Power Apps – limitations until SQL!
The Microsoft data roadmap has been relaid – focusing on Power Apps to get your data into SQL, Power Automate to provide RPA (Robotic Process Automation) and Power BI to dynamically report and drill into insights. All potentially leading up to Machine Learning and Artificial Intelligence with Python, R etc.
Get your data in!
Getting data in (where not automatically generated by IoT etc) has always been a problem. Staff needed apps to do that, but those apps could be awkward and high maintenance. Goodbye MS Access and all its VBA, even with its AWA Access Web Apps replaced by LightSwitch. Windows Desktop C# WinForms, WPF Windows Presentation Foundation and UPF Universal Presentation Foundation all on the .NET platform are the way to go for real applications, but they’re a big development overhead and maintenance headache.
For basic records management, you can just use SQLSpreads to wire an Excel spreadsheet right into SQL Server. That’s absolutely minimal development and maintenance. But if staff out in the field need a more “prod and submit” experience, then a Power App is the way to go.
Low code or low functionality?
So now we have PowerApps. Stable from 2018, fuss dying down in 2020 apart from controversy when Microsoft flipped the SQL Connectors from free Standard to paid Premium, even on cloud Azure SQL DB. Will 2021 be its year? Frankly, we’ve avoided it until now as it’s premise seemed as flawed as AWA and LightSwitch – “Low code”. Yeah, right. Nice idea, bound to be problematical, best stick with Access and VBA itself or C# WinForms.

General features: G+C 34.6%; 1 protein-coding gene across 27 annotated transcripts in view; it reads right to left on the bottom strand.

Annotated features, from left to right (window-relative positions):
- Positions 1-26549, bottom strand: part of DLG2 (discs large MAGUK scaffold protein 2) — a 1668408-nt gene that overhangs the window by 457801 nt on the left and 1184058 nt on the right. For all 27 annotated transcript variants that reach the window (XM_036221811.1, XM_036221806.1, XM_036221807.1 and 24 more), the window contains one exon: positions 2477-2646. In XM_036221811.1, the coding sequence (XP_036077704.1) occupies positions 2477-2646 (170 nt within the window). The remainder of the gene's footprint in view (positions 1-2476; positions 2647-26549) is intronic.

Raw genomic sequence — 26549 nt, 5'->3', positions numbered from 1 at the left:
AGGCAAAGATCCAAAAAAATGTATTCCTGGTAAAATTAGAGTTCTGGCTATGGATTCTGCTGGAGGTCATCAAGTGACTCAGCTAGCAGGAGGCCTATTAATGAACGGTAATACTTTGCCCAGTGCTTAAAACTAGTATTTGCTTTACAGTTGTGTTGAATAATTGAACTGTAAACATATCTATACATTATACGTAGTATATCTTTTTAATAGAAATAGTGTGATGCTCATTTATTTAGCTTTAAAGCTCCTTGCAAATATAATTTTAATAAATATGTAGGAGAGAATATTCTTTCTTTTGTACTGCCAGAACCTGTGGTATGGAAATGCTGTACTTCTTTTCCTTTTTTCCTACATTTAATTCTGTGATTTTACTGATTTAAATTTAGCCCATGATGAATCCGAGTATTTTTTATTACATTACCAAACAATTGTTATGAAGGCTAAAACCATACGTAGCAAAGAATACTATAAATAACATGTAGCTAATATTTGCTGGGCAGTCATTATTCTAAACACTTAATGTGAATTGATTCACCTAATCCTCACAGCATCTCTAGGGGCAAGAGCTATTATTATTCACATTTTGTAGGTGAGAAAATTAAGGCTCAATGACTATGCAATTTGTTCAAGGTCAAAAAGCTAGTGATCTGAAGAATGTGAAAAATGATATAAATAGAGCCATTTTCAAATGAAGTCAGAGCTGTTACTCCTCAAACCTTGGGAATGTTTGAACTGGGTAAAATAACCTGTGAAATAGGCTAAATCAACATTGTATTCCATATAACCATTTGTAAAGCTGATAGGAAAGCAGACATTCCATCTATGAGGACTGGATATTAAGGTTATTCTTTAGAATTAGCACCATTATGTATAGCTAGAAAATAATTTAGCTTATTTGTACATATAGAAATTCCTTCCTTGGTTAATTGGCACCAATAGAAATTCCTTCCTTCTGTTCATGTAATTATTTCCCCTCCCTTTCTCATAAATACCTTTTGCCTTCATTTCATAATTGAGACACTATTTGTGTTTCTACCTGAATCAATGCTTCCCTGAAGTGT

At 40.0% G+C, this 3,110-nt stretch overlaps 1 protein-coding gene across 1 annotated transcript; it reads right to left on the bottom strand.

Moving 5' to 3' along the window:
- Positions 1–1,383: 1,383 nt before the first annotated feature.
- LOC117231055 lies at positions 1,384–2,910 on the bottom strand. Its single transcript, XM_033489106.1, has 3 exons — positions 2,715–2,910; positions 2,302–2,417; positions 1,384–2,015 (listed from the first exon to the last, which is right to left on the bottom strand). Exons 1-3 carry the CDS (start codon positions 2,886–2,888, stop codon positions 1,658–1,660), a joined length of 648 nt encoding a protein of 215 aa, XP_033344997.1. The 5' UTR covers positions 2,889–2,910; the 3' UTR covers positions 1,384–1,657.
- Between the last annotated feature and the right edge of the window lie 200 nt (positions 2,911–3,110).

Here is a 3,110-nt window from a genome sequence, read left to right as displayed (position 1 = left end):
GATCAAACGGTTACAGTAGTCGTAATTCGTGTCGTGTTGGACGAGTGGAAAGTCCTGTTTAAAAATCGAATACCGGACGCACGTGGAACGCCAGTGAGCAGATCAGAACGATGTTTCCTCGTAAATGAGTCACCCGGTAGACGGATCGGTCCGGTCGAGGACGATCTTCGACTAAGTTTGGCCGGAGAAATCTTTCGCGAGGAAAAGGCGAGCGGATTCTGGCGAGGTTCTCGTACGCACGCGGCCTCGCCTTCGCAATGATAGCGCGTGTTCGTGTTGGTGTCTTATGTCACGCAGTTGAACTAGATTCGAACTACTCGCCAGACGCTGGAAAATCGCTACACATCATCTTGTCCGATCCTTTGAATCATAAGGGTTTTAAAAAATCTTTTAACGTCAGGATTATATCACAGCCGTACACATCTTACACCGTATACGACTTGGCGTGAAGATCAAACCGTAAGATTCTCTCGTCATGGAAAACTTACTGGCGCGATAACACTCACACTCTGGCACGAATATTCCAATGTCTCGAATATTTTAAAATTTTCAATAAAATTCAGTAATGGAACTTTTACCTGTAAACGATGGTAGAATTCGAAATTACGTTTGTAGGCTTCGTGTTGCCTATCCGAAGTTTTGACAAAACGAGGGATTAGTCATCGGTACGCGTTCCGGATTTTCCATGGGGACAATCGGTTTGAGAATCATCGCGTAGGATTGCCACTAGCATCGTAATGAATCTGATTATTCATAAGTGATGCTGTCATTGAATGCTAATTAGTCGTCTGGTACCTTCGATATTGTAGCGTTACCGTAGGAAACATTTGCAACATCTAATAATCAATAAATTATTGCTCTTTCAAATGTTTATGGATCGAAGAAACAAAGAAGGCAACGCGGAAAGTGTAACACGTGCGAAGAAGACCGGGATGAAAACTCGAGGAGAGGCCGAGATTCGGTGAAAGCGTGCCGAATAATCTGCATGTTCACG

But the whole Power Platform is coming together nicely. Power BI has been our leader, and it has to be – keeping a stride over Tableau, Qlik and all the others. Power Automate (previously Flow) is critical in getting all the data and processes in one place for analysis. Power Apps was the unloved one, but that has changed, and there’s a big investment and push now – big businesses are using it in anger, and it has to stand up. Check out how DEFRA used it during Covid-19 for staff redeployment and incidence management.
Does this “low code” lead to “low functionality”? There are trade-offs, and Power Apps shouldn’t be used for complex applications, only point and click data entry and viewing. But there it can excel (excuse the pun).
Power Apps Limitations:
- Can be expensive with hundreds of users (£7.50 per month so every 100 users is £9k per year);
- Low Code Declarative vs Imperative implementation requires a development mindset;
- SQL Server or CDS required (not Excel or SharePoint) to overcome 500 records delegation;
- Android, iOS and Browser based only.
Power Apps Opportunities:
- Agile and Rapid Application Development (RAD);
- Minimal development cost;
- Supported platform with full infrastructure support;
- Automation, BI and ML/AI integration.
Our conclusion is that very complex apps (usually requiring full desktop screens in the office, not out on mobile devices) will be better served by deeper frameworks, but most data management requirements are fundamentally simple and Power Apps will be here for many years as that Microsoft RAD platform. This enables you to get your data in and managed, and focus on the BI and other aspects. Crucially it’s supported, mobile and users like it – so it gets used.
We can fast-track you onto a good development implementation at low cost and time – just contact us.